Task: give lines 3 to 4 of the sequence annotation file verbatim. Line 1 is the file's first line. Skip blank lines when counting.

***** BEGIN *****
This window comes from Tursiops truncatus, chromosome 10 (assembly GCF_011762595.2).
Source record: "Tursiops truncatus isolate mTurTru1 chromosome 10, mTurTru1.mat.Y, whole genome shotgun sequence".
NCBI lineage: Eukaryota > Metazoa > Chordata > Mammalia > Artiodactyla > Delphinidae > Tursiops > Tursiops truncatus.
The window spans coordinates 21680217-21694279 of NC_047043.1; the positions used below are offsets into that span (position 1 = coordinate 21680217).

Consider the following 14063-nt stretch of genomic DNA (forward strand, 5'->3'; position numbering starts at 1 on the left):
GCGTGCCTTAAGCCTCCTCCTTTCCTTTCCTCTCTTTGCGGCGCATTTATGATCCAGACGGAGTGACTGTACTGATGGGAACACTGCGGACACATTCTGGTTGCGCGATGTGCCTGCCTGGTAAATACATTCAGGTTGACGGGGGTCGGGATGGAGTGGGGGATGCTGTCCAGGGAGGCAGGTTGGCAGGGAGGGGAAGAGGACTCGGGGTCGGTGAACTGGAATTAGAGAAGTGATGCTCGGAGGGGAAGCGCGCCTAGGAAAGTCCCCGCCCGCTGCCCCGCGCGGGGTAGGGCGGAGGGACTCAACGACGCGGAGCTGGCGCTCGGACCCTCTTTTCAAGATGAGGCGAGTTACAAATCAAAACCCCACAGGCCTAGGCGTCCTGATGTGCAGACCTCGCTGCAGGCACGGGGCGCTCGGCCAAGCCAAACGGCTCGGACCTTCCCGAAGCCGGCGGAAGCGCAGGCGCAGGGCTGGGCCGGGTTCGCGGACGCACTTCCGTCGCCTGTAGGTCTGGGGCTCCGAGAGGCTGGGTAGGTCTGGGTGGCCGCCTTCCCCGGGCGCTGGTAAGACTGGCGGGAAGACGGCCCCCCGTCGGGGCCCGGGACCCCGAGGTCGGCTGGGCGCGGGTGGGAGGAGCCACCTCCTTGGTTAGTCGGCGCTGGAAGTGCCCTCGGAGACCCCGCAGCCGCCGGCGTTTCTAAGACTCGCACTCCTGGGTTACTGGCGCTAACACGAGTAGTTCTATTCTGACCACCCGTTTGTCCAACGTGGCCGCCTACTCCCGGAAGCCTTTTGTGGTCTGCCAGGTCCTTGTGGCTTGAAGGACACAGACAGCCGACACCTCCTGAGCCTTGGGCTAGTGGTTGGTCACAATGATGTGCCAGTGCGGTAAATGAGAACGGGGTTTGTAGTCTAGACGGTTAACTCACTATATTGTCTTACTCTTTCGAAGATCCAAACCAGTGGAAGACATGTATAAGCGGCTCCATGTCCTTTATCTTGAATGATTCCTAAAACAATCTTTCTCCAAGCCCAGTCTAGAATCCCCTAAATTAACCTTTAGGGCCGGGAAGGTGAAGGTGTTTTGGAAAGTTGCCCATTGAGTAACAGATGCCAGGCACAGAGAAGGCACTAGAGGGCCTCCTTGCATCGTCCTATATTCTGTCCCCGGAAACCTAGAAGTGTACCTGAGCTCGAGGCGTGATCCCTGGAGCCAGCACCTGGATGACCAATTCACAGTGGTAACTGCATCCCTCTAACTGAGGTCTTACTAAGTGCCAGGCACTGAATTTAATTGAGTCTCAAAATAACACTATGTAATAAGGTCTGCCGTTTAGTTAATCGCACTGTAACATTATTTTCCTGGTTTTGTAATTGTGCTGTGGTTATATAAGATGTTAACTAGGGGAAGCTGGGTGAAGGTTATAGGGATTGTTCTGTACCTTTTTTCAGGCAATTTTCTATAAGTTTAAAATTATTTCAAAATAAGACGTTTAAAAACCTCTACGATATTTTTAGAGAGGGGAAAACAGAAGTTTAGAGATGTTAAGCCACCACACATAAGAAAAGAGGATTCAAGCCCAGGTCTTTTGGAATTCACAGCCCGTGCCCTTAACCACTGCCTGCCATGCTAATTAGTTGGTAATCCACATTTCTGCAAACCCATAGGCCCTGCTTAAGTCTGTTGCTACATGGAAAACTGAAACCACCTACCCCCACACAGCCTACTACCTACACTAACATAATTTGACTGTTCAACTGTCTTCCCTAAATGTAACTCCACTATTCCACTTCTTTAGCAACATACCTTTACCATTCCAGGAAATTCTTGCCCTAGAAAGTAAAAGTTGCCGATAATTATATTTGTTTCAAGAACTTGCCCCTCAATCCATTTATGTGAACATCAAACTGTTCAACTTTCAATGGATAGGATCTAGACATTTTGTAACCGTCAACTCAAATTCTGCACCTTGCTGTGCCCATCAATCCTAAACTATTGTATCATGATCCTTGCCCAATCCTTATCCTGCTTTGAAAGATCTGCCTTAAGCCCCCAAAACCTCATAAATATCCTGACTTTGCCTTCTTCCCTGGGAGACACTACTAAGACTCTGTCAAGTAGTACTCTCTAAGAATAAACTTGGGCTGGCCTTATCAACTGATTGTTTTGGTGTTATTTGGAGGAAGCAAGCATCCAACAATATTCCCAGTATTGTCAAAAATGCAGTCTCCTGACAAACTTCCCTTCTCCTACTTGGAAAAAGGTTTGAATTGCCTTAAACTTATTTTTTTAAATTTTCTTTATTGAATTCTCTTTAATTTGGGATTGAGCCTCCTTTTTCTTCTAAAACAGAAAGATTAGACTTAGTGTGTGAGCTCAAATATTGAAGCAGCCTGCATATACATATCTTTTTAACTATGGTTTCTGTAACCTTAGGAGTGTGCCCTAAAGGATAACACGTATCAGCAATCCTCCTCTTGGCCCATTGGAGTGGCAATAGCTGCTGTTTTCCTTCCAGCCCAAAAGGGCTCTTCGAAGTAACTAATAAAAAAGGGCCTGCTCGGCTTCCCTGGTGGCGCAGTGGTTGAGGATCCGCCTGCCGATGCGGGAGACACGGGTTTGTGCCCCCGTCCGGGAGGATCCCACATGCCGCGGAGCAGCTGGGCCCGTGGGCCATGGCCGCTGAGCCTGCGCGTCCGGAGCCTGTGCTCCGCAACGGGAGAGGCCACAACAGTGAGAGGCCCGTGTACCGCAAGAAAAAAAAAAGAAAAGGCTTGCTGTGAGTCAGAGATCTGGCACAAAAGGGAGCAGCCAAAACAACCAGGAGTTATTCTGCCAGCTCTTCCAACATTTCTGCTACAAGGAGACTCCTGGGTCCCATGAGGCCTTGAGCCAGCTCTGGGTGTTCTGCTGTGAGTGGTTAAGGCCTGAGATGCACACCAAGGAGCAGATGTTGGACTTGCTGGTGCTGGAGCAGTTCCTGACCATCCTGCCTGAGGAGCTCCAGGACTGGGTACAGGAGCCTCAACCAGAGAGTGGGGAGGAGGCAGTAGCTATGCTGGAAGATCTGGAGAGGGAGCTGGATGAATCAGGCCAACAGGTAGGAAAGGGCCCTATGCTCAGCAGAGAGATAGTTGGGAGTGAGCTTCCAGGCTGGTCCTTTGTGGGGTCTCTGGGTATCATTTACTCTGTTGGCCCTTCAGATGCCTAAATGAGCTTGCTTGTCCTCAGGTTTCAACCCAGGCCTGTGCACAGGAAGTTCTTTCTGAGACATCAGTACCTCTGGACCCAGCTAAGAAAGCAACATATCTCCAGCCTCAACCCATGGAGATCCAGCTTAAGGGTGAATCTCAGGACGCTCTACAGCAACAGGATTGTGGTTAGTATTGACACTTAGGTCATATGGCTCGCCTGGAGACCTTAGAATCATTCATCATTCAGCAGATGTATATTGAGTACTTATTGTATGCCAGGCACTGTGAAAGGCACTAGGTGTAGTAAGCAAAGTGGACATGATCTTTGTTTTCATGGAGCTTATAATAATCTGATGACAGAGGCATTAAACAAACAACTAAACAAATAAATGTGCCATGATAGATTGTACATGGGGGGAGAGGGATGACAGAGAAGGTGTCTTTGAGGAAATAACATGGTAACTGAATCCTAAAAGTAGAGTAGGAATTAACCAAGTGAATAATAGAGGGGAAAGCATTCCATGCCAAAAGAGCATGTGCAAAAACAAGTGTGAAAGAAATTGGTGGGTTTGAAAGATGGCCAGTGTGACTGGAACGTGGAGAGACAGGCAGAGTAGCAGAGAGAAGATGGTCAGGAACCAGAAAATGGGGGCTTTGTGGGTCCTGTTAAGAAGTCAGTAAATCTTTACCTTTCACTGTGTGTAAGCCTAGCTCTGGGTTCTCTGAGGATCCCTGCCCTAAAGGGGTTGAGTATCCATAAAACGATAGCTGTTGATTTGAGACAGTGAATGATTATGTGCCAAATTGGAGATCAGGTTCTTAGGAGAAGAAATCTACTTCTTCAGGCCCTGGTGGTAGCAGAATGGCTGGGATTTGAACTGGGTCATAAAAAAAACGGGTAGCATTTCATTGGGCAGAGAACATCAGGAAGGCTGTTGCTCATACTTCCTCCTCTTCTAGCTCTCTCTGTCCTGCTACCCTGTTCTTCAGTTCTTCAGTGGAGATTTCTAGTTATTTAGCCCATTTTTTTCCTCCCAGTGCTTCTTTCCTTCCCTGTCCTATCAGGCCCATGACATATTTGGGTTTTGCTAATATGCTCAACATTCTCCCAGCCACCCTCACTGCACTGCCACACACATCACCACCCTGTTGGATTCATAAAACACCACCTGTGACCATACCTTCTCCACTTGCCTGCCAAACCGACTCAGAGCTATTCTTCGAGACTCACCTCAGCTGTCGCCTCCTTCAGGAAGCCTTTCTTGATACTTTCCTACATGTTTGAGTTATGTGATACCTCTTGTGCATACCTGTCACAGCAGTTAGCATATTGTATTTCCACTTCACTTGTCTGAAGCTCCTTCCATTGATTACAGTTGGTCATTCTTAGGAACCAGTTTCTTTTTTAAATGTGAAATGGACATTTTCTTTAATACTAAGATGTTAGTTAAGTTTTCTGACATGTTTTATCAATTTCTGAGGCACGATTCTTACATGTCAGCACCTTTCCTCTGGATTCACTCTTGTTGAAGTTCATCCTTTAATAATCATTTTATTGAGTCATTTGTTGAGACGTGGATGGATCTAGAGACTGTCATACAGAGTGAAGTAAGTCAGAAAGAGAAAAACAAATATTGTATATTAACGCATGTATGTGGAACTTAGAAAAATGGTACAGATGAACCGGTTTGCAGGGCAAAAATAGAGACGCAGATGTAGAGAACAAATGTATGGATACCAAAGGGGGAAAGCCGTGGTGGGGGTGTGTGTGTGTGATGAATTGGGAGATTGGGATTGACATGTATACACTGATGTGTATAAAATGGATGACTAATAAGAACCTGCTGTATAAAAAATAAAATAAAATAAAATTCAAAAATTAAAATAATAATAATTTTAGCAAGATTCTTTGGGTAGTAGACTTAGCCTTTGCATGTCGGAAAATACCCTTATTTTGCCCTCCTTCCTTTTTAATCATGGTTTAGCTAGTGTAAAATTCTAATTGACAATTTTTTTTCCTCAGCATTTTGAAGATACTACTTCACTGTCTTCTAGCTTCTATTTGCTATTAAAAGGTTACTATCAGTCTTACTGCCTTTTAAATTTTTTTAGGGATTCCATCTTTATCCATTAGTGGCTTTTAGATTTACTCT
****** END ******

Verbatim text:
NCBI lineage: Eukaryota > Metazoa > Chordata > Mammalia > Artiodactyla > Delphinidae > Tursiops > Tursiops truncatus.
The window spans coordinates 21680217-21694279 of NC_047043.1; the positions used below are offsets into that span (position 1 = coordinate 21680217).